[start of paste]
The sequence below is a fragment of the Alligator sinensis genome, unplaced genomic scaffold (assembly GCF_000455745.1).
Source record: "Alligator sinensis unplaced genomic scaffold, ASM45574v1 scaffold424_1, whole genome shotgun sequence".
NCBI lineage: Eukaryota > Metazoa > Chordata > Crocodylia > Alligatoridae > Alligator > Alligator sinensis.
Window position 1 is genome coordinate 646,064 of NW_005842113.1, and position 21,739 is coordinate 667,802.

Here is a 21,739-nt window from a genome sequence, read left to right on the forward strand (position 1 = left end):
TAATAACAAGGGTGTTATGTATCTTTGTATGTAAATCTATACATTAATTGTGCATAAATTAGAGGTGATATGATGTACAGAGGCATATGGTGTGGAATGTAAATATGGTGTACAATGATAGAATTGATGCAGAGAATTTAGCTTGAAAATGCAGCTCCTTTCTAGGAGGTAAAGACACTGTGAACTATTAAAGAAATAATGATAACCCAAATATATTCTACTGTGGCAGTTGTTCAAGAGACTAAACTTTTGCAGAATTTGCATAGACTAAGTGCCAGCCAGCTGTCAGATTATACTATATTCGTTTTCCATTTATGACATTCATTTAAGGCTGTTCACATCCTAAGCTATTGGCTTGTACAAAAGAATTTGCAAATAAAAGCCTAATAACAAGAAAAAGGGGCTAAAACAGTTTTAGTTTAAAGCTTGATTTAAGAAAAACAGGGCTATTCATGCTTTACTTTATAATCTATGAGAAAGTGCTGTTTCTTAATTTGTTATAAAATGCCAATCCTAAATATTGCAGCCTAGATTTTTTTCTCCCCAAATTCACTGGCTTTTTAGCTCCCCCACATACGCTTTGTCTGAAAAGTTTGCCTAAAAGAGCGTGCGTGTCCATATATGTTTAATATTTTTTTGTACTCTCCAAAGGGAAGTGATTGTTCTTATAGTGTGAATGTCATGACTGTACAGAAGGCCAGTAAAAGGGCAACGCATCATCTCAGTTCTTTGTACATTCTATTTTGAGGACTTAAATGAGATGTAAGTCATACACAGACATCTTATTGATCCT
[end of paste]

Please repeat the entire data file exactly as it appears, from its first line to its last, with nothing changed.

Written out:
The sequence below is a fragment of the Alligator sinensis genome, unplaced genomic scaffold (assembly GCF_000455745.1).
Source record: "Alligator sinensis unplaced genomic scaffold, ASM45574v1 scaffold424_1, whole genome shotgun sequence".
NCBI lineage: Eukaryota > Metazoa > Chordata > Crocodylia > Alligatoridae > Alligator > Alligator sinensis.
Window position 1 is genome coordinate 646,064 of NW_005842113.1, and position 21,739 is coordinate 667,802.

Here is a 21,739-nt window from a genome sequence, read left to right on the forward strand (position 1 = left end):
TAATAACAAGGGTGTTATGTATCTTTGTATGTAAATCTATACATTAATTGTGCATAAATTAGAGGTGATATGATGTACAGAGGCATATGGTGTGGAATGTAAATATGGTGTACAATGATAGAATTGATGCAGAGAATTTAGCTTGAAAATGCAGCTCCTTTCTAGGAGGTAAAGACACTGTGAACTATTAAAGAAATAATGATAACCCAAATATATTCTACTGTGGCAGTTGTTCAAGAGACTAAACTTTTGCAGAATTTGCATAGACTAAGTGCCAGCCAGCTGTCAGATTATACTATATTCGTTTTCCATTTATGACATTCATTTAAGGCTGTTCACATCCTAAGCTATTGGCTTGTACAAAAGAATTTGCAAATAAAAGCCTAATAACAAGAAAAAGGGGCTAAAACAGTTTTAGTTTAAAGCTTGATTTAAGAAAAACAGGGCTATTCATGCTTTACTTTATAATCTATGAGAAAGTGCTGTTTCTTAATTTGTTATAAAATGCCAATCCTAAATATTGCAGCCTAGATTTTTTTCTCCCCAAATTCACTGGCTTTTTAGCTCCCCCACATACGCTTTGTCTGAAAAGTTTGCCTAAAAGAGCGTGCGTGTCCATATATGTTTAATATTTTTTTGTACTCTCCAAAGGGAAGTGATTGTTCTTATAGTGTGAATGTCATGACTGTACAGAAGGCCAGTAAAAGGGCAACGCATCATCTCAGTTCTTTGTACATTCTATTTTGAGGACTTAAATGAGATGTAAGTCATACACAGACATCTTATTGATCCT